Gen. Daniel Tyler, one of those founders, petitioned lawmakers in Montgomery. “We do not ask for any exclusive privileges,” he wrote. What Anniston did request, however, was the ability to legally mandate ethics and principals to those who lived and worked here.
“All we want is the power to protect our property, to foster education, to keep out whiskey drinking, to sustain good morals and to introduce into our business a system of honesty and integrity,” the general wrote.
In other words, Anniston’s leaders have faced questions about alcohol sales since the city’s expectant beginnings. But times have changed; national Prohibition ended in 1933; and omnipresent “blue” laws that, among other things, forbade Sunday alcohol sales in the Bible Belt South are no longer ubiquitous — or necessary, for that matter.
Today’s version of Anniston would be wise to support allowing seven-day-a-week alcohol sales.
On Sunday, Star reporter Tim Lockette explained how state Sen. Del Marsh, R-Anniston, is planning to file a bill that would give the City Council the choice of legalizing Sunday sales. Say what you will about either the politics or evangelical opposition to such a decision: Anniston’s business community — restaurants, bars and stores, for instance — would benefit from Sunday sales.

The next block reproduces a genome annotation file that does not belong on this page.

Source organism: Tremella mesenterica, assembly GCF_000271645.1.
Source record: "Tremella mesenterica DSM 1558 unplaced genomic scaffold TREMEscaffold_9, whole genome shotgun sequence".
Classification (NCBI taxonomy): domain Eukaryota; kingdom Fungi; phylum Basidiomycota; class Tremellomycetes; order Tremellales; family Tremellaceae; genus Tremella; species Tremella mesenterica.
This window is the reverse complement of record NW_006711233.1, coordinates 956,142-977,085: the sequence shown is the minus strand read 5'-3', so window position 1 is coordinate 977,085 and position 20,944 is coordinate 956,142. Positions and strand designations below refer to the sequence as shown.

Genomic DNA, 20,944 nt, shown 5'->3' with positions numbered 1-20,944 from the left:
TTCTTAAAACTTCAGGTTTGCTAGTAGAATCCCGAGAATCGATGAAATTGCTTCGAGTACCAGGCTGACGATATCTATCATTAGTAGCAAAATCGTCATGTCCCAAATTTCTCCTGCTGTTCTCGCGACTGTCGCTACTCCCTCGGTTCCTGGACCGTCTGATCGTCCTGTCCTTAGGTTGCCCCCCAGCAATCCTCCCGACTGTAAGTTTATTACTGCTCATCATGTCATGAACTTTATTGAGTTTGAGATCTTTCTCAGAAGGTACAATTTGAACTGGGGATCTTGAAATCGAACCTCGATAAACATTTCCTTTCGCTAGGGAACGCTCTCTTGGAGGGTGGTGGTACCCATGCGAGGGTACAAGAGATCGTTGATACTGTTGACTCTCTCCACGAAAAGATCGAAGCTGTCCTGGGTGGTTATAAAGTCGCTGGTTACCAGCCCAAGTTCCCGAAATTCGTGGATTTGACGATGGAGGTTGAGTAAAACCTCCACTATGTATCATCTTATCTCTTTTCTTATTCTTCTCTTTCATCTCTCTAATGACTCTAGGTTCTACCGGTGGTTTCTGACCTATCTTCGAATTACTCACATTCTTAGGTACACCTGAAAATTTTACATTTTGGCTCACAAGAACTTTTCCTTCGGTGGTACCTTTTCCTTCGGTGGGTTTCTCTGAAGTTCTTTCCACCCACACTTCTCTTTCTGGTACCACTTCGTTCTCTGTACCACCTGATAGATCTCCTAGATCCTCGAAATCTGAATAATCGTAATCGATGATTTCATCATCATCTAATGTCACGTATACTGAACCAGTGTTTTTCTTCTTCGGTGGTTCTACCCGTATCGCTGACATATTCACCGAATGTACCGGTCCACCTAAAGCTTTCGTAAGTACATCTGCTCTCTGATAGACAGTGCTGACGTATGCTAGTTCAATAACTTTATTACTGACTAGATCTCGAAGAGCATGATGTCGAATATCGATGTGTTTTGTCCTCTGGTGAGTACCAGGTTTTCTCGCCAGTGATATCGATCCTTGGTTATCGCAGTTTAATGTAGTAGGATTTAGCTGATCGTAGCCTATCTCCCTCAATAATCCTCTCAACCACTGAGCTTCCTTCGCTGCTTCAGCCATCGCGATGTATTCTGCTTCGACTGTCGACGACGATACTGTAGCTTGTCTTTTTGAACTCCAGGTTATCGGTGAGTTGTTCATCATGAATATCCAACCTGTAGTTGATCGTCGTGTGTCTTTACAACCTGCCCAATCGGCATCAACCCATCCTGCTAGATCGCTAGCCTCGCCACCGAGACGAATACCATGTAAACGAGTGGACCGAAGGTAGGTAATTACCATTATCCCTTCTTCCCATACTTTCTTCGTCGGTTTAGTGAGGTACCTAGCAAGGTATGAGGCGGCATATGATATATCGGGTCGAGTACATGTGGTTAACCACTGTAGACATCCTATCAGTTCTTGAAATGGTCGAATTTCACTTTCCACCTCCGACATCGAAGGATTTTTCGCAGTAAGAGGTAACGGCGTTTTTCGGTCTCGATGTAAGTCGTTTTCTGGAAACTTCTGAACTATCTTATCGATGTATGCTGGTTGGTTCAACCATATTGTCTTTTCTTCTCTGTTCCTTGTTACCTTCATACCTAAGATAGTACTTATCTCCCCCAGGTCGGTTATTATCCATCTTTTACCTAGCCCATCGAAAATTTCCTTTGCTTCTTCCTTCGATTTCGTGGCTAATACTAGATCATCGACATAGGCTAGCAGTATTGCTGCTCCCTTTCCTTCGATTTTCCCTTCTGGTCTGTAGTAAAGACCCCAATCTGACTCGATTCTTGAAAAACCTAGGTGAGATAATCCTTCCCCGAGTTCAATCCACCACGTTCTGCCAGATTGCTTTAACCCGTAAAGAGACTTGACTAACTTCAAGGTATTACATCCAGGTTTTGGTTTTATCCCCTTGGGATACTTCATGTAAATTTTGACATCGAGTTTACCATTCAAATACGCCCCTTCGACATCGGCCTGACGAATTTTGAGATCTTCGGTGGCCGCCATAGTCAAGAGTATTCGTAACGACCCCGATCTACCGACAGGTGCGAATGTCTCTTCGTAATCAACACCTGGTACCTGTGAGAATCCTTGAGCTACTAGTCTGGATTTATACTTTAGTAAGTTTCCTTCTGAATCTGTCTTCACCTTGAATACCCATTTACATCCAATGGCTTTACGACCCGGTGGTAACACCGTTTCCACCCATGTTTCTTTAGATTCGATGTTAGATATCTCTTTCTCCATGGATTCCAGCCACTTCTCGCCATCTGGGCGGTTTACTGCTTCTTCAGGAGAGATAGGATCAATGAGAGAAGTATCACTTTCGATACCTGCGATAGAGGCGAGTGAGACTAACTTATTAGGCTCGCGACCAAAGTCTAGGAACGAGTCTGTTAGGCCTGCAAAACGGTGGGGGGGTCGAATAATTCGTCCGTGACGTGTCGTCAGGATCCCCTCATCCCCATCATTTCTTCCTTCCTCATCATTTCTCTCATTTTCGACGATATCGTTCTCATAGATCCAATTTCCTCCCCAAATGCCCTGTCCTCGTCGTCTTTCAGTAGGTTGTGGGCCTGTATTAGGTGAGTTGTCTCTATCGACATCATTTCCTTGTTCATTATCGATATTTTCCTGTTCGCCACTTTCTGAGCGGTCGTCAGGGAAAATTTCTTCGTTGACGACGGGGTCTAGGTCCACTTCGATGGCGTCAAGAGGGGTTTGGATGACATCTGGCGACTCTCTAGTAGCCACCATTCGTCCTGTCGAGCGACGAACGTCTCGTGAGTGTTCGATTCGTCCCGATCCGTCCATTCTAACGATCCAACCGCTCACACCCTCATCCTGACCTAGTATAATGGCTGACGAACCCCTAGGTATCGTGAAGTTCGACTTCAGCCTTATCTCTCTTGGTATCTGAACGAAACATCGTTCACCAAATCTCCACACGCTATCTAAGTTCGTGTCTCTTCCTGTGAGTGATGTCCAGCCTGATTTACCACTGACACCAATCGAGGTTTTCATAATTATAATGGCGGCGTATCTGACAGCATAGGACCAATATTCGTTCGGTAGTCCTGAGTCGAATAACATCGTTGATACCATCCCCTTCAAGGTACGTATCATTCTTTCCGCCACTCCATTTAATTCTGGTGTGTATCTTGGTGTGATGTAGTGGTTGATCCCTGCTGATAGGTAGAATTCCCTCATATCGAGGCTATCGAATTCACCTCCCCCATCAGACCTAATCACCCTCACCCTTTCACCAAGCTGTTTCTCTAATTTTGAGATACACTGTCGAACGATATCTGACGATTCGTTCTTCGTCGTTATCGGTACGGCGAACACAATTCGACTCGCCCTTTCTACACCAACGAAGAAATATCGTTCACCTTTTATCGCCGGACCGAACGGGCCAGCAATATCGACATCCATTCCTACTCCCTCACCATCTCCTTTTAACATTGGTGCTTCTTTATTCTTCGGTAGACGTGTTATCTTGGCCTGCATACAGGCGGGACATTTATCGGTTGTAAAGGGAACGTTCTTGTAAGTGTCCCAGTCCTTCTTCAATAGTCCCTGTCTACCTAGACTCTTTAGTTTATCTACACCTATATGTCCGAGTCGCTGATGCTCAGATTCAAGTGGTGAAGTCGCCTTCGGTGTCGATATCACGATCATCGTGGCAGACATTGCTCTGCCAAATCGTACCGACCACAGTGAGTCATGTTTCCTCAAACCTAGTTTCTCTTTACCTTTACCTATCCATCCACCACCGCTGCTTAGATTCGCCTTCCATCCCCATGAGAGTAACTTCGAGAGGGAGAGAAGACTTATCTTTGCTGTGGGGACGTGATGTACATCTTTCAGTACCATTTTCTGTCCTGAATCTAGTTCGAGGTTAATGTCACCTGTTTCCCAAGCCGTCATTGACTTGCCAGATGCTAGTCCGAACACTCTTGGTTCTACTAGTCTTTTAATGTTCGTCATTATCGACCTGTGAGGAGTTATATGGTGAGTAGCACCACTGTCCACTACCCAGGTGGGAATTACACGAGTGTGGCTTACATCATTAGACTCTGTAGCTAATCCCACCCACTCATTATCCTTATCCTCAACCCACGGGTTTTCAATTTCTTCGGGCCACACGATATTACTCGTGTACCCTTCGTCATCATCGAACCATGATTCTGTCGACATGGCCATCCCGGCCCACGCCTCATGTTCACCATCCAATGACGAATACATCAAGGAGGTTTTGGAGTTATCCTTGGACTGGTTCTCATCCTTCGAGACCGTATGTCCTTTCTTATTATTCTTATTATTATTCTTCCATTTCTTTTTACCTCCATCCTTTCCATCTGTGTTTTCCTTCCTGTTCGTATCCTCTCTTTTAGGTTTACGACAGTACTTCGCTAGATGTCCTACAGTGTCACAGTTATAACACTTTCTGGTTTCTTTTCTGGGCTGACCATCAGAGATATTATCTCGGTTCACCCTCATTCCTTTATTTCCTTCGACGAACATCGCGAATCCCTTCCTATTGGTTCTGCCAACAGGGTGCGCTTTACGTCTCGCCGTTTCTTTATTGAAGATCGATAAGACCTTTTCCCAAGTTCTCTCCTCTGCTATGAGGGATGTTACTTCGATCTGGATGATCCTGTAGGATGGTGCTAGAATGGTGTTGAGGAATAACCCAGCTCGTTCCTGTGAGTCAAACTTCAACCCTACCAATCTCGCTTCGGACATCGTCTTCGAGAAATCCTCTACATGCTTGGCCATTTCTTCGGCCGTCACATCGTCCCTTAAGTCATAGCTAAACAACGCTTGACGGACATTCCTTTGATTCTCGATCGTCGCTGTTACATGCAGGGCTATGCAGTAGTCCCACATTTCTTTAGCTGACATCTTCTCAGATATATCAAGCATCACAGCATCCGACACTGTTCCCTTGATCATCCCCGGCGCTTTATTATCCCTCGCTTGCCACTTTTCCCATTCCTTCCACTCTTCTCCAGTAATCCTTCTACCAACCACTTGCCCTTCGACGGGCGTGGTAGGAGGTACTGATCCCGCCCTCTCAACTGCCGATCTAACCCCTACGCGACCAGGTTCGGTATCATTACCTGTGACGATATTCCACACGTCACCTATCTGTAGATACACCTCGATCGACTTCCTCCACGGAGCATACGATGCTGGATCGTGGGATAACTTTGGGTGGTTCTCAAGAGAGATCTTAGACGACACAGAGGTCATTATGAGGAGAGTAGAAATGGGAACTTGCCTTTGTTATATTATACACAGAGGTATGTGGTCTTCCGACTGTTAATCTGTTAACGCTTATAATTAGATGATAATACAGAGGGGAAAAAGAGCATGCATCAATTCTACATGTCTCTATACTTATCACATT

Anniston is, after all, a city in transition. City Hall is now shrouded in competence, not ineptitude. Business leaders are working overtime to recast the city’s degraded image as a place of growth in ecotourism and McClellan redevelopment. Moving the city more in line with the broader culture of today — where it’s OK for adults to drink on Sunday — would do as much for residents who support the move as it would the increasing number of visitors who come to our fair city for events such as the Woodstock 5K and the Noble Street Festival, not to mention to enjoy the recently opened Coldwater Mountain Bike Trail.
Understandably, opposition to Sunday sales may be strong from those who see this as a deterioration of a city’s morals, be they personal or religious. Our intent isn’t to make light of those concerns; instead, it’s to point out that residents of Alabama’s other cities with Sunday sales — Birmingham, Mobile, Montgomery, Tuscaloosa and Northport, for instance — merely have the choice of whether to buy drinks on Sunday afternoons and evenings, which doesn’t impede on Christians’ Sunday morning holy time of worship.
As restaurant owner Dave Mogil told The Star, the impact of Anniston’s alcohol-less Sundays is more complex than extra revenue from a seventh day of beer sales. “When people come here from out of town and hear that they can’t have a beer because it’s Sunday,” Mogil said, “they think this is the most backward place.”
It’s time for Anniston to distance itself from that perception.